Online gaming giant to buy Atlantic City casino
After being drummed out of the U.S. two years ago, the parent company of several of the internet's biggest online gaming sites is looking to reestablish itself with a brick-and-mortar toehold on the Jersey shore.
Even before New Jersey Gov. Chris Christie signed into law this week a bill that would let the state's casinos offer online gaming, the parent company of Pokerstars and recently acquired Full Tilt Poker had already sought initial approval to buy the floundering Atlantic Club Casino.
The proposed deal represents the first time a virtual casino company would join with a physical gambling location in the East Coast gaming capital of Atlantic City. But the prospective buyer will have to convince the state that previous run-ins with the U.S. Department of Justice are a thing of the past.
The Rational Group, which owns Pokerstars and Full Tilt, has already filed a petition with the state gaming commission for an Interim Casio Authorization. An ICA would allow the company to close on their deal and begin developing the Atlantic Club site on a preliminary basis while the State Division of Gaming Enforcement conducts a more thorough background investigation.
Once an ICA is issued, it's rare that final approval is not granted. A spokesman for the New Jersey Casino Control Commission said that has only happened once in the history of the ICA process. That's out of "scores" of gaming licenses that have been issued since the late 1970s.
But that doesn't necessarily mean smooth sailing for the Rational Group. The company has a checkered past with federal authorities. In July, Pokerstars agreed to pay $547 million to the U.S. Justice Department and $184 million to poker players overseas to settle a case that included charges of money laundering, bank fraud, and illegal gaming that stemmed from its online operations. Pokerstars admitted no guilt or wrongdoing in the settlement, but it could be an obstacle for the company as it seeks approval to set up legitimate operations within the U.S.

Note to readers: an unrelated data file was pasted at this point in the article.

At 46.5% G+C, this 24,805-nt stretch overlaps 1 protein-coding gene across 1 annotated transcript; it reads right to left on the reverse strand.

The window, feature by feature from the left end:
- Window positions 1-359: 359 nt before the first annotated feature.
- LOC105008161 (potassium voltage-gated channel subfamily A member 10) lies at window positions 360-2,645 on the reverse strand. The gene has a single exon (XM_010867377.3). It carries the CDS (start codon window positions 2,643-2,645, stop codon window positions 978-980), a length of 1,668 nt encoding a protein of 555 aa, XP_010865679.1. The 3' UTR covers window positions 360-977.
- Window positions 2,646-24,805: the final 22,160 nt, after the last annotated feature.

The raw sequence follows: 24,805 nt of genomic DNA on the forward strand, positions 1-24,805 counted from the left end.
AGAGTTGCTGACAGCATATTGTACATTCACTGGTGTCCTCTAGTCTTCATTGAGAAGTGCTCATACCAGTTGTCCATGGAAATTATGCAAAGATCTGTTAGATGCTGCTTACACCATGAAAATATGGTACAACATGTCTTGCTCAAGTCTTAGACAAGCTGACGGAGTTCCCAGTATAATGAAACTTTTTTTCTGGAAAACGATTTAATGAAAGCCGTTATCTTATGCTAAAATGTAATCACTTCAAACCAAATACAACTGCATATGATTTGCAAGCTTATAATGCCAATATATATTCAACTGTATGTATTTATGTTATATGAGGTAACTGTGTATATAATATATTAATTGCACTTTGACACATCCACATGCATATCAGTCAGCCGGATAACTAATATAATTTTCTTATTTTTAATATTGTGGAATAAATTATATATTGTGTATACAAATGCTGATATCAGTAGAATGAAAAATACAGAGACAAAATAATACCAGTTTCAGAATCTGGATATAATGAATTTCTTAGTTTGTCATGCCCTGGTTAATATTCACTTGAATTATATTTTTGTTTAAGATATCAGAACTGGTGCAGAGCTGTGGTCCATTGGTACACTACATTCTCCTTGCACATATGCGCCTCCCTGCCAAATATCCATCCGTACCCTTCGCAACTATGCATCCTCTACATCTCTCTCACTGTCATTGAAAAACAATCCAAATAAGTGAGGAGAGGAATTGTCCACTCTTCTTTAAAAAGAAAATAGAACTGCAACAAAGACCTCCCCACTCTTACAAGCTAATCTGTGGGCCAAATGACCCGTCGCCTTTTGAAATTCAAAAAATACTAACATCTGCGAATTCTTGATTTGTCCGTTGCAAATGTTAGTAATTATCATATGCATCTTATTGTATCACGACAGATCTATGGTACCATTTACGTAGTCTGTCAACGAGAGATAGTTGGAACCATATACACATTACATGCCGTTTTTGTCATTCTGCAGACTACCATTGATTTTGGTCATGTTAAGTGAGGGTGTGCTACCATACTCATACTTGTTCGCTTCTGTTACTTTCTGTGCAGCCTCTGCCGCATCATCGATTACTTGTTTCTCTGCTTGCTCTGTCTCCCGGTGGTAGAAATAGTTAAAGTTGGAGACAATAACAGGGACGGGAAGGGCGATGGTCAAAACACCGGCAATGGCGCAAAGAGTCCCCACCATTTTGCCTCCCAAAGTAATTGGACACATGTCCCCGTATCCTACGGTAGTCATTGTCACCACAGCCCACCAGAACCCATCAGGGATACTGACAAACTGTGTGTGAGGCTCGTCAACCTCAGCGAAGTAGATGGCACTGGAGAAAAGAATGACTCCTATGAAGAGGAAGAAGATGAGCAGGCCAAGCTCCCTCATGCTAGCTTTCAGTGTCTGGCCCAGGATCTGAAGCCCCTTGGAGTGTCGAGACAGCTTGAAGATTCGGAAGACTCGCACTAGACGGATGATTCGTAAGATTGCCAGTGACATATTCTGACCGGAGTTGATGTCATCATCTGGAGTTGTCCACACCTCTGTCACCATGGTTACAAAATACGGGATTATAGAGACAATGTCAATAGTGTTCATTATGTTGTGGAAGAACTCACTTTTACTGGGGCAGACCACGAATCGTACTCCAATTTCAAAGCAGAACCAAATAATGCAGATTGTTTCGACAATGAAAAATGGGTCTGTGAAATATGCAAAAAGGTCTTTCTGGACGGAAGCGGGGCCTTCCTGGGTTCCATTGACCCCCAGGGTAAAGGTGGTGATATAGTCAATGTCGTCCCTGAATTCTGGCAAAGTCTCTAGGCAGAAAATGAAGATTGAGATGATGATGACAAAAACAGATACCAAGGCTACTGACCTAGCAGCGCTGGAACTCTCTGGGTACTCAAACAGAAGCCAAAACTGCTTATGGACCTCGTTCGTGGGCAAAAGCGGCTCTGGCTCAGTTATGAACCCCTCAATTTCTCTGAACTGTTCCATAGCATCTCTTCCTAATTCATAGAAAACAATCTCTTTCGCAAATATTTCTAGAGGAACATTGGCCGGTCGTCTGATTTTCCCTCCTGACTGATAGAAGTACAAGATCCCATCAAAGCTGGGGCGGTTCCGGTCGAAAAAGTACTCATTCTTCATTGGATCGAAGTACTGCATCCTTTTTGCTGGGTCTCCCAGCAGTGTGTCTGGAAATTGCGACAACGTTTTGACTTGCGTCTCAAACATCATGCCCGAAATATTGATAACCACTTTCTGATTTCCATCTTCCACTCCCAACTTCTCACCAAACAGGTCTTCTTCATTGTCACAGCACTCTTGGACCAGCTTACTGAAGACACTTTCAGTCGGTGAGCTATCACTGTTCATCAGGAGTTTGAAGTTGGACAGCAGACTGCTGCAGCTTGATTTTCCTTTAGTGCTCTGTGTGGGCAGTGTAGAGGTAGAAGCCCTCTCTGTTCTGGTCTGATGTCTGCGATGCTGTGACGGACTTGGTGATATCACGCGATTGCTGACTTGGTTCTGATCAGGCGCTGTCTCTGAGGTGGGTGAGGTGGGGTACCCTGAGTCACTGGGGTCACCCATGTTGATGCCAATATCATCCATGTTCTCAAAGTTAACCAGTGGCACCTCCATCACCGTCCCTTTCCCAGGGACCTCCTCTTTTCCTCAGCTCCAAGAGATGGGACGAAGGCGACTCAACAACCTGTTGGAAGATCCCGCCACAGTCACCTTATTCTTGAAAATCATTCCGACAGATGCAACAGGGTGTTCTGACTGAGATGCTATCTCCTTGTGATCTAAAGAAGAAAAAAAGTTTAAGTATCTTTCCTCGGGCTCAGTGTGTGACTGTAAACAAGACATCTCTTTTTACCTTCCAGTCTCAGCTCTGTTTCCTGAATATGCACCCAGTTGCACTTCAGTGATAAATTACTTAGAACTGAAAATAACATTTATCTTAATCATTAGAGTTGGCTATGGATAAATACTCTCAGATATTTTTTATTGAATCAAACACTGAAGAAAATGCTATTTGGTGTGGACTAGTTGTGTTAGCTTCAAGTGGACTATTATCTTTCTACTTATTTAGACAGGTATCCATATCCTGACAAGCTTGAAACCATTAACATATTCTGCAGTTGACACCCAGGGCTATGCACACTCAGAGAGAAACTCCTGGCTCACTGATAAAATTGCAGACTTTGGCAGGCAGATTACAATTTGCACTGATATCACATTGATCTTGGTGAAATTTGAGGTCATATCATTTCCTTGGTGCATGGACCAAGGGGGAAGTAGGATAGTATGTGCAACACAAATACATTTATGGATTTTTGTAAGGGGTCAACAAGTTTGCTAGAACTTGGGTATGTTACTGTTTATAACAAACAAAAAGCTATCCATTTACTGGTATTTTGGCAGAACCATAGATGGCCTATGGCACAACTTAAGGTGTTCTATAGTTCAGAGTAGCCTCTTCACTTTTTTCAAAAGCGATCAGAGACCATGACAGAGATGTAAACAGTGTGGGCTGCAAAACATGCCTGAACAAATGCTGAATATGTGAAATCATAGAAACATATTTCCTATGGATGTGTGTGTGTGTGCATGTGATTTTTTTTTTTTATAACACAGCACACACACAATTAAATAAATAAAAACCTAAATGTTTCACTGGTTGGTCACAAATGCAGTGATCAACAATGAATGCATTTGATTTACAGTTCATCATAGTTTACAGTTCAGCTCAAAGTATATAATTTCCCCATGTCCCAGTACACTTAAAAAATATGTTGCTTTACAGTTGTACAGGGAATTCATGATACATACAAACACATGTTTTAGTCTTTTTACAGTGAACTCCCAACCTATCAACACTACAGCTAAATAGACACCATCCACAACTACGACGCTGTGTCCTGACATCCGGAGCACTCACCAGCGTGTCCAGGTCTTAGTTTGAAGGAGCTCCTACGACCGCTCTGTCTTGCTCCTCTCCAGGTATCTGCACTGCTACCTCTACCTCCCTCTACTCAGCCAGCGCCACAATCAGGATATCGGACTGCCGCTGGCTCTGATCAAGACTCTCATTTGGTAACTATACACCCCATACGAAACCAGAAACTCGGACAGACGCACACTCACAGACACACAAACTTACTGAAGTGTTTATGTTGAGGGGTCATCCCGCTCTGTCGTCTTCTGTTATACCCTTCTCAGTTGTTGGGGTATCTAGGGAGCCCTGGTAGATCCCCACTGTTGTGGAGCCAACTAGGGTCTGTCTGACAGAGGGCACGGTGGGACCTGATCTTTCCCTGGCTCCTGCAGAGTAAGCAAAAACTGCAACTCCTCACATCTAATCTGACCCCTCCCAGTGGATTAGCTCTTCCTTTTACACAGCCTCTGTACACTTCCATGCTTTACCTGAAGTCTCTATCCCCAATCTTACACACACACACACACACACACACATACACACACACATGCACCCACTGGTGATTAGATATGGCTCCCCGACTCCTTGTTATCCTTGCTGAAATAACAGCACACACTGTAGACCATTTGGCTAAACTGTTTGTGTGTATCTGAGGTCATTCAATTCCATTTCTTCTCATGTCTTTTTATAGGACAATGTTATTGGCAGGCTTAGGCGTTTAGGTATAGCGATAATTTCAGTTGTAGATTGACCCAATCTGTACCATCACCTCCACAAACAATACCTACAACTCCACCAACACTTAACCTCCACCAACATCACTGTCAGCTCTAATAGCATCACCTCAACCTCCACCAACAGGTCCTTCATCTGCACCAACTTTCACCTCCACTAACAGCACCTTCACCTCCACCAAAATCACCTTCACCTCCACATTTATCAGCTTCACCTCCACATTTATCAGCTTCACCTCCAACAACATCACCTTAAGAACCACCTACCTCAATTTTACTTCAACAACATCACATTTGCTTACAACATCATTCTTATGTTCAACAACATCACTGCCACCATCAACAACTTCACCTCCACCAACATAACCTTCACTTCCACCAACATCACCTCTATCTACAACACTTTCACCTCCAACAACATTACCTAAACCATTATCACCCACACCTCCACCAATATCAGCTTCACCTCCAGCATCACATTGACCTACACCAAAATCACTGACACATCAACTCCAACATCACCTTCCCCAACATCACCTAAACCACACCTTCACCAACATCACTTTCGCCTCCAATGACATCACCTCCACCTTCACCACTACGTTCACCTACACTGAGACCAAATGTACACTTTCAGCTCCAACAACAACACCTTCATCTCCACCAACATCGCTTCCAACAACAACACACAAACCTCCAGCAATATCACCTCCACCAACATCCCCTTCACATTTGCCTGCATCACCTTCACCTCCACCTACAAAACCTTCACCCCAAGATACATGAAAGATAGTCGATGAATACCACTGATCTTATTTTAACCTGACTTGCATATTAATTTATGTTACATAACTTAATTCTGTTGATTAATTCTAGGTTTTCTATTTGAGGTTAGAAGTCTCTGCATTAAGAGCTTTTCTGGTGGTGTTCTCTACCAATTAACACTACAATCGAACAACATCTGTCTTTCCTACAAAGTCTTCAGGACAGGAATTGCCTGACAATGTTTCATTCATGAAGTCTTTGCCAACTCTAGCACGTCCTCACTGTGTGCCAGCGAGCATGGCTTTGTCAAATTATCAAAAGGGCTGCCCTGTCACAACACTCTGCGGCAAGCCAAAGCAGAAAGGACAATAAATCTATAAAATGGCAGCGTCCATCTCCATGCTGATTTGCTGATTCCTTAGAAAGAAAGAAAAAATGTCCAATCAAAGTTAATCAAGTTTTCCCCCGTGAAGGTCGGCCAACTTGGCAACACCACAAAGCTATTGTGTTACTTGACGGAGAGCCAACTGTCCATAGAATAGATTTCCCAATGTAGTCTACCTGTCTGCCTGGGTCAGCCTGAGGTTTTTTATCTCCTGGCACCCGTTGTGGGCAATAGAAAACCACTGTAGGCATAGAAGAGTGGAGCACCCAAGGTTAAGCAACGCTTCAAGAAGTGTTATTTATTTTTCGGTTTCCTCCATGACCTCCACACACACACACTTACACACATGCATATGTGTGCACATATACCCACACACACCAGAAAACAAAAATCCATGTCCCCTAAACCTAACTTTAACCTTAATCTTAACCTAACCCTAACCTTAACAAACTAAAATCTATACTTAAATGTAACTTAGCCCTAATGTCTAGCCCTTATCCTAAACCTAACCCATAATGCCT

"They must show that the deal they have agreed to with the Department of Justice has given them a blank slate," casino analyst Israel Posner told the Press of Atlantic City. "Weather or not the CCC and DGE will approve them, that has to be looked at."
The conflict between the DOJ and the Rational Group stems from the continued operation of Pokerstars and Full Tilt after the implementation of the Unlawful Internet Gambling Enforcement Act of 2006. The law forbid U.S. banks from funnelling money into online casinos but has left open other avenues for online gaming through either individual state measures or Bitcoin gaming.
These alternative avenues are what has given New Jersey the authority to authorize a new plan for online gaming in the U.S. The bill signed by Christie this week is similar to legislation already signed in Delaware and Nevada that would allow those states to enter into compacts with other states to promote virtual gaming across state lines. The New Jersey bill also comes with the caveat that online gaming accounts be tied to a specific state casinos. Hence the move by the Rational Group to buy property in Atlantic City.
The Rational Group did not respond to the Daily Dot's request for an interview.
New Jersey residents are hoping deals like this one will lead to a revival of the state’s gaming fortunes. Although Atlantic City had seen steady growth since the inception of casino gaming in 1978, it's been much more difficult since the recession. According to the New York Times, New Jersey casino profits took a major 9.6 percent hit in 2007 and have yet to recover. Since then, casino profits in that state have lost about a quarter of their worth.
"I am confident that we are offering a responsible yet exciting option that will make Atlantic City more competitive while also bringing financial benefits to New Jersey as a whole," Christie said this week.
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